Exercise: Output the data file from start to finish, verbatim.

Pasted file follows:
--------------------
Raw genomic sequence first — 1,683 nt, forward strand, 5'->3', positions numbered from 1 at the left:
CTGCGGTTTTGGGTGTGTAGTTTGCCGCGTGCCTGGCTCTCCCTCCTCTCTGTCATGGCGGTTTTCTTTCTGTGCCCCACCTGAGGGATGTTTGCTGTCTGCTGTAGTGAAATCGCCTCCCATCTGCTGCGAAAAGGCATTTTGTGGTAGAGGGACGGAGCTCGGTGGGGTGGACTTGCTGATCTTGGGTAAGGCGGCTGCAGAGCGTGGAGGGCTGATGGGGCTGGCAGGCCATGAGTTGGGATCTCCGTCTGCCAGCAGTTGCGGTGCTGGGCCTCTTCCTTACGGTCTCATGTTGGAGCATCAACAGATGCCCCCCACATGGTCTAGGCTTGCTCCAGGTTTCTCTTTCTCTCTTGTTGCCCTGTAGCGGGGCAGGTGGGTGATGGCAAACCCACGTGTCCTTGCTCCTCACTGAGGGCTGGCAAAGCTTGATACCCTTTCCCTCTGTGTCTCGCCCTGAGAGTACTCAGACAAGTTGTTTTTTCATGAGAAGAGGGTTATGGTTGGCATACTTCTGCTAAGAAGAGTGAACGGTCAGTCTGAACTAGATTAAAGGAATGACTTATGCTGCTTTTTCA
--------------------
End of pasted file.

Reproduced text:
Raw genomic sequence first — 1,683 nt, forward strand, 5'->3', positions numbered from 1 at the left:
CTGCGGTTTTGGGTGTGTAGTTTGCCGCGTGCCTGGCTCTCCCTCCTCTCTGTCATGGCGGTTTTCTTTCTGTGCCCCACCTGAGGGATGTTTGCTGTCTGCTGTAGTGAAATCGCCTCCCATCTGCTGCGAAAAGGCATTTTGTGGTAGAGGGACGGAGCTCGGTGGGGTGGACTTGCTGATCTTGGGTAAGGCGGCTGCAGAGCGTGGAGGGCTGATGGGGCTGGCAGGCCATGAGTTGGGATCTCCGTCTGCCAGCAGTTGCGGTGCTGGGCCTCTTCCTTACGGTCTCATGTTGGAGCATCAACAGATGCCCCCCACATGGTCTAGGCTTGCTCCAGGTTTCTCTTTCTCTCTTGTTGCCCTGTAGCGGGGCAGGTGGGTGATGGCAAACCCACGTGTCCTTGCTCCTCACTGAGGGCTGGCAAAGCTTGATACCCTTTCCCTCTGTGTCTCGCCCTGAGAGTACTCAGACAAGTTGTTTTTTCATGAGAAGAGGGTTATGGTTGGCATACTTCTGCTAAGAAGAGTGAACGGTCAGTCTGAACTAGATTAAAGGAATGACTTATGCTGCTTTTTCA